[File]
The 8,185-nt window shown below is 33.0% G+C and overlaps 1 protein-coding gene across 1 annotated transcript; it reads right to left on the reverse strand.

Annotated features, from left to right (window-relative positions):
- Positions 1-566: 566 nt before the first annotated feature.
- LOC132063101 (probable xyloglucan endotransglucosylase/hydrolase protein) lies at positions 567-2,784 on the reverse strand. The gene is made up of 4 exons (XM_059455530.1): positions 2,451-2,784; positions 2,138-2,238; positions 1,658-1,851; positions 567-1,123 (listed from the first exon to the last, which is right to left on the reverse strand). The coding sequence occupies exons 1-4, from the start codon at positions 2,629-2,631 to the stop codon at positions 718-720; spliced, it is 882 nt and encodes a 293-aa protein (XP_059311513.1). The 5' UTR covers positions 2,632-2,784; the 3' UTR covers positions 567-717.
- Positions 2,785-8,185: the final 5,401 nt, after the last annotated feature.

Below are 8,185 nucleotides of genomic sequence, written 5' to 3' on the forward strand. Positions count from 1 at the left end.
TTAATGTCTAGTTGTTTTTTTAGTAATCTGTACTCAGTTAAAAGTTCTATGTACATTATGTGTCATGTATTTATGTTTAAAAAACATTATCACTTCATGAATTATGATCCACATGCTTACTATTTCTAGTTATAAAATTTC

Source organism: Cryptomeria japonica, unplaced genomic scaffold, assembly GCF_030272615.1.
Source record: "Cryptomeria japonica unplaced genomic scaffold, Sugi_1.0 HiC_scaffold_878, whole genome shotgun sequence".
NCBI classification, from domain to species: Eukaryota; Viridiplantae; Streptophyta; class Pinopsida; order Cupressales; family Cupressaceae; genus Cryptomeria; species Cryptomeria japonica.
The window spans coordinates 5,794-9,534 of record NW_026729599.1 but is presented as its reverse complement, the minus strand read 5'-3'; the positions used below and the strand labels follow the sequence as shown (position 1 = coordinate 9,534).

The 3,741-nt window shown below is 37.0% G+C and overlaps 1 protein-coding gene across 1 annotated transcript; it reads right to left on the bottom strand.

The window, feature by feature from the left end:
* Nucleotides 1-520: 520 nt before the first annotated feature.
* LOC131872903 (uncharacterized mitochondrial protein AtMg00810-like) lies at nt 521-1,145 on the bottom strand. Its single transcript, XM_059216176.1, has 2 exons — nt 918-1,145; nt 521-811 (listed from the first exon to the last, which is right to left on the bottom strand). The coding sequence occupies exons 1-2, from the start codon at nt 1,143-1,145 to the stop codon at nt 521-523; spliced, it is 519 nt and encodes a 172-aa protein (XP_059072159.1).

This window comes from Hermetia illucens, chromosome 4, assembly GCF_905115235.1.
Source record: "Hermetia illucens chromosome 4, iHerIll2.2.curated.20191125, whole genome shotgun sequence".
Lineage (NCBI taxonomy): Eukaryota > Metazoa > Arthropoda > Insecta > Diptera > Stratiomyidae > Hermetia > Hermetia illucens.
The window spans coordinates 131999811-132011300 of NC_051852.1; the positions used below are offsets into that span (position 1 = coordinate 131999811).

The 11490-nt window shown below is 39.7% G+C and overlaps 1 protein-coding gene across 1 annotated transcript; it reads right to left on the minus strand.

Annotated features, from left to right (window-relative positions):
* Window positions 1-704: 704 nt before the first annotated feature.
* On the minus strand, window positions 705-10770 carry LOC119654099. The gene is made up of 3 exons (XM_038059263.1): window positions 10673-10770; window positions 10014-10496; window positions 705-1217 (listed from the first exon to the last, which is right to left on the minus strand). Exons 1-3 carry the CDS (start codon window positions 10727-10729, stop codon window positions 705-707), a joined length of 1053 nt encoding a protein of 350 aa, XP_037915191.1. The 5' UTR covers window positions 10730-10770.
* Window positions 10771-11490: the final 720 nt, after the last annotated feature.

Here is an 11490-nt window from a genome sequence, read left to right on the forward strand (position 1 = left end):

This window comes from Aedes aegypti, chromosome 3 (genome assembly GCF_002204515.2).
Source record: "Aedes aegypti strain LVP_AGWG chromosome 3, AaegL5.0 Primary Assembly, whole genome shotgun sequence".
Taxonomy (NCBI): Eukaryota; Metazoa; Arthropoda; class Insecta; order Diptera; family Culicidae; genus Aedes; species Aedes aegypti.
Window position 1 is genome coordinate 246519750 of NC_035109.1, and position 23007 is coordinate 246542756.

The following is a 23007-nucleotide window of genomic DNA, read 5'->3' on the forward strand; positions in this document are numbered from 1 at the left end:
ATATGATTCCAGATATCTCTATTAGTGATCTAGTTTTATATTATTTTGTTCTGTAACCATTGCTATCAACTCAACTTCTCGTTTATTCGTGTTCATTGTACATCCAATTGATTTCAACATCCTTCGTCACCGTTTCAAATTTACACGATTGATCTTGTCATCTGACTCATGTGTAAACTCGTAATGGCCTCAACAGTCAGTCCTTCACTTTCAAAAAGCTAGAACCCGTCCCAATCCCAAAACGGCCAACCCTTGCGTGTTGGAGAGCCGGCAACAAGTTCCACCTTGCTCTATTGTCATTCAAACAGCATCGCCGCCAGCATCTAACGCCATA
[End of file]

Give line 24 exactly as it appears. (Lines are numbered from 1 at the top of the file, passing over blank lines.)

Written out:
* Window positions 10771-11490: the final 720 nt, after the last annotated feature.